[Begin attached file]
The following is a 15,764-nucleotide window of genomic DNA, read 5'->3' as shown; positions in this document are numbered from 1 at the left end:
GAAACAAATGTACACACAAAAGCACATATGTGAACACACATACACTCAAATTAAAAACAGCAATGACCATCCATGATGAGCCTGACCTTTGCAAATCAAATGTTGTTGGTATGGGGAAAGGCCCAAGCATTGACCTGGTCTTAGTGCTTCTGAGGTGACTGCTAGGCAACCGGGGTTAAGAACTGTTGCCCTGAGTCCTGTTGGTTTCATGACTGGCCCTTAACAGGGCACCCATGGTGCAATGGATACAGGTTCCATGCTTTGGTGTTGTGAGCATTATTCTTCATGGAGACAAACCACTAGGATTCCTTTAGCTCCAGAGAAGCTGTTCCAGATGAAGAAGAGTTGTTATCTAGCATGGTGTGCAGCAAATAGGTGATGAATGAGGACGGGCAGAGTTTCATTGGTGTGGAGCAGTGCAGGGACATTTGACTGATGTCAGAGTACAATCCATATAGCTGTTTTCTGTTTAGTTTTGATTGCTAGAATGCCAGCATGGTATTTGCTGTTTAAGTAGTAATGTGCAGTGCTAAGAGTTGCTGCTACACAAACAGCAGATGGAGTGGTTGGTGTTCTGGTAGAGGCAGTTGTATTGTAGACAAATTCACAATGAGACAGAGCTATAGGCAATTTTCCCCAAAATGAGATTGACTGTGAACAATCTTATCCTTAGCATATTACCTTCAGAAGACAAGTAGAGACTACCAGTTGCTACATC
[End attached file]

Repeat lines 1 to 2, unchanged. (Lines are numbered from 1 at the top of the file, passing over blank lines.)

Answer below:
The following is a 15,764-nucleotide window of genomic DNA, read 5'->3' as shown; positions in this document are numbered from 1 at the left end:
GAAACAAATGTACACACAAAAGCACATATGTGAACACACATACACTCAAATTAAAAACAGCAATGACCATCCATGATGAGCCTGACCTTTGCAAATCAAATGTTGTTGGTATGGGGAAAGGCCCAAGCATTGACCTGGTCTTAGTGCTTCTGAGGTGACTGCTAGGCAACCGGGGTTAAGAACTGTTGCCCTGAGTCCTGTTGGTTTCATGACTGGCCCTTAACAGGGCACCCATGGTGCAATGGATACAGGTTCCATGCTTTGGTGTTGTGAGCATTATTCTTCATGGAGACAAACCACTAGGATTCCTTTAGCTCCAGAGAAGCTGTTCCAGATGAAGAAGAGTTGTTATCTAGCATGGTGTGCAGCAAATAGGTGATGAATGAGGACGGGCAGAGTTTCATTGGTGTGGAGCAGTGCAGGGACATTTGACTGATGTCAGAGTACAATCCATATAGCTGTTTTCTGTTTAGTTTTGATTGCTAGAATGCCAGCATGGTATTTGCTGTTTAAGTAGTAATGTGCAGTGCTAAGAGTTGCTGCTACACAAACAGCAGATGGAGTGGTTGGTGTTCTGGTAGAGGCAGTTGTATTGTAGACAAATTCACAATGAGACAGAGCTATAGGCAATTTTCCCCAAAATGAGATTGACTGTGAACAATCTTATCCTTAGCATATTACCTTCAGAAGACAAGTAGAGACTACCAGTTGCTACATC